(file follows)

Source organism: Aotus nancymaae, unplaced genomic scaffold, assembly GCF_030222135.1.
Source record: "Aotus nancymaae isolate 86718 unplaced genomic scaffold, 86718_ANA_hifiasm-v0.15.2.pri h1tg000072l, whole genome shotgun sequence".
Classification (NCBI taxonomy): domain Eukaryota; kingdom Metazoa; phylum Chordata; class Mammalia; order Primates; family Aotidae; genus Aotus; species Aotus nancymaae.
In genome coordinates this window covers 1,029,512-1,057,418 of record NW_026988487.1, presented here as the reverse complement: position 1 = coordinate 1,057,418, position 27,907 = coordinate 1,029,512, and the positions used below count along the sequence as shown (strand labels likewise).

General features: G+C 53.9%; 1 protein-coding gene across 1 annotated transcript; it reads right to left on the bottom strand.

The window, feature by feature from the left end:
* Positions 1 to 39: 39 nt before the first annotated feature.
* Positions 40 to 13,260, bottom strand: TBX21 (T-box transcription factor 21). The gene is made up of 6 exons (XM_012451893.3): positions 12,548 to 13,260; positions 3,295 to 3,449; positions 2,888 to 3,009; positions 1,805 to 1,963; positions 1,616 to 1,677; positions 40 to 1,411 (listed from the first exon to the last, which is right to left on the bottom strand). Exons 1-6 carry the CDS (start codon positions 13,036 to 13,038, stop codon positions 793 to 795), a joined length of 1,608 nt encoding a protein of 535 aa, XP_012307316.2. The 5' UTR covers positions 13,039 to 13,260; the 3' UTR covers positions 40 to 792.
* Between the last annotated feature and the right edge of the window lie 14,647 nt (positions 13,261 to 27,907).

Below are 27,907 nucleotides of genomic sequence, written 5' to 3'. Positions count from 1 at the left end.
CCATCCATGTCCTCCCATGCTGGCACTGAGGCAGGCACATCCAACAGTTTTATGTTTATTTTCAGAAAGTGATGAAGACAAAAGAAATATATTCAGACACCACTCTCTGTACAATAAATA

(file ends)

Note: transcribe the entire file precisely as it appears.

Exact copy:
Source organism: Aotus nancymaae, unplaced genomic scaffold, assembly GCF_030222135.1.
Source record: "Aotus nancymaae isolate 86718 unplaced genomic scaffold, 86718_ANA_hifiasm-v0.15.2.pri h1tg000072l, whole genome shotgun sequence".
Classification (NCBI taxonomy): domain Eukaryota; kingdom Metazoa; phylum Chordata; class Mammalia; order Primates; family Aotidae; genus Aotus; species Aotus nancymaae.
In genome coordinates this window covers 1,029,512-1,057,418 of record NW_026988487.1, presented here as the reverse complement: position 1 = coordinate 1,057,418, position 27,907 = coordinate 1,029,512, and the positions used below count along the sequence as shown (strand labels likewise).

General features: G+C 53.9%; 1 protein-coding gene across 1 annotated transcript; it reads right to left on the bottom strand.

The window, feature by feature from the left end:
* Positions 1 to 39: 39 nt before the first annotated feature.
* Positions 40 to 13,260, bottom strand: TBX21 (T-box transcription factor 21). The gene is made up of 6 exons (XM_012451893.3): positions 12,548 to 13,260; positions 3,295 to 3,449; positions 2,888 to 3,009; positions 1,805 to 1,963; positions 1,616 to 1,677; positions 40 to 1,411 (listed from the first exon to the last, which is right to left on the bottom strand). Exons 1-6 carry the CDS (start codon positions 13,036 to 13,038, stop codon positions 793 to 795), a joined length of 1,608 nt encoding a protein of 535 aa, XP_012307316.2. The 5' UTR covers positions 13,039 to 13,260; the 3' UTR covers positions 40 to 792.
* Between the last annotated feature and the right edge of the window lie 14,647 nt (positions 13,261 to 27,907).

Below are 27,907 nucleotides of genomic sequence, written 5' to 3'. Positions count from 1 at the left end.
CCATCCATGTCCTCCCATGCTGGCACTGAGGCAGGCACATCCAACAGTTTTATGTTTATTTTCAGAAAGTGATGAAGACAAAAGAAATATATTCAGACACCACTCTCTGTACAATAAATA